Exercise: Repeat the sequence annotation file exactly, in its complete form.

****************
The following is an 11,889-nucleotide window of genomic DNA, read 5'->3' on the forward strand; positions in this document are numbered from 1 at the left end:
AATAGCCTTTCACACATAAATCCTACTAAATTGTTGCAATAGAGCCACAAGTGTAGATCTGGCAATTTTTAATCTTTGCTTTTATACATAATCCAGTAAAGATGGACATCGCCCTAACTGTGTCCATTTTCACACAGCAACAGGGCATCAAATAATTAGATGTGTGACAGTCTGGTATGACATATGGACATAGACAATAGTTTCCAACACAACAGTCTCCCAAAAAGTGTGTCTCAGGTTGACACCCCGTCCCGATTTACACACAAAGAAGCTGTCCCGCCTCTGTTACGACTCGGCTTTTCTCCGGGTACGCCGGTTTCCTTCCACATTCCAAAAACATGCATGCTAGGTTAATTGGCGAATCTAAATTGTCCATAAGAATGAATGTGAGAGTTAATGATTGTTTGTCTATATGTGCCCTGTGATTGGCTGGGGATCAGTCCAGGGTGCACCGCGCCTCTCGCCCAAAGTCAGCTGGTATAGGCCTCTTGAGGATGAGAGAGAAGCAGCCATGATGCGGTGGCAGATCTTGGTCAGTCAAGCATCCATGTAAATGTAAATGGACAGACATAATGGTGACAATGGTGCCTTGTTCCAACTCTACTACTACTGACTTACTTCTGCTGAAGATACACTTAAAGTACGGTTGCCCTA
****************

The following is an 11,889-nucleotide window of genomic DNA, read 5'->3' on the forward strand; positions in this document are numbered from 1 at the left end:
AATAGCCTTTCACACATAAATCCTACTAAATTGTTGCAATAGAGCCACAAGTGTAGATCTGGCAATTTTTAATCTTTGCTTTTATACATAATCCAGTAAAGATGGACATCGCCCTAACTGTGTCCATTTTCACACAGCAACAGGGCATCAAATAATTAGATGTGTGACAGTCTGGTATGACATATGGACATAGACAATAGTTTCCAACACAACAGTCTCCCAAAAAGTGTGTCTCAGGTTGACACCCCGTCCCGATTTACACACAAAGAAGCTGTCCCGCCTCTGTTACGACTCGGCTTTTCTCCGGGTACGCCGGTTTCCTTCCACATTCCAAAAACATGCATGCTAGGTTAATTGGCGAATCTAAATTGTCCATAAGAATGAATGTGAGAGTTAATGATTGTTTGTCTATATGTGCCCTGTGATTGGCTGGGGATCAGTCCAGGGTGCACCGCGCCTCTCGCCCAAAGTCAGCTGGTATAGGCCTCTTGAGGATGAGAGAGAAGCAGCCATGATGCGGTGGCAGATCTTGGTCAGTCAAGCATCCATGTAAATGTAAATGGACAGACATAATGGTGACAATGGTGCCTTGTTCCAACTCTACTACTACTGACTTACTTCTGCTGAAGATACACTTAAAGTACGGTTGCCCTA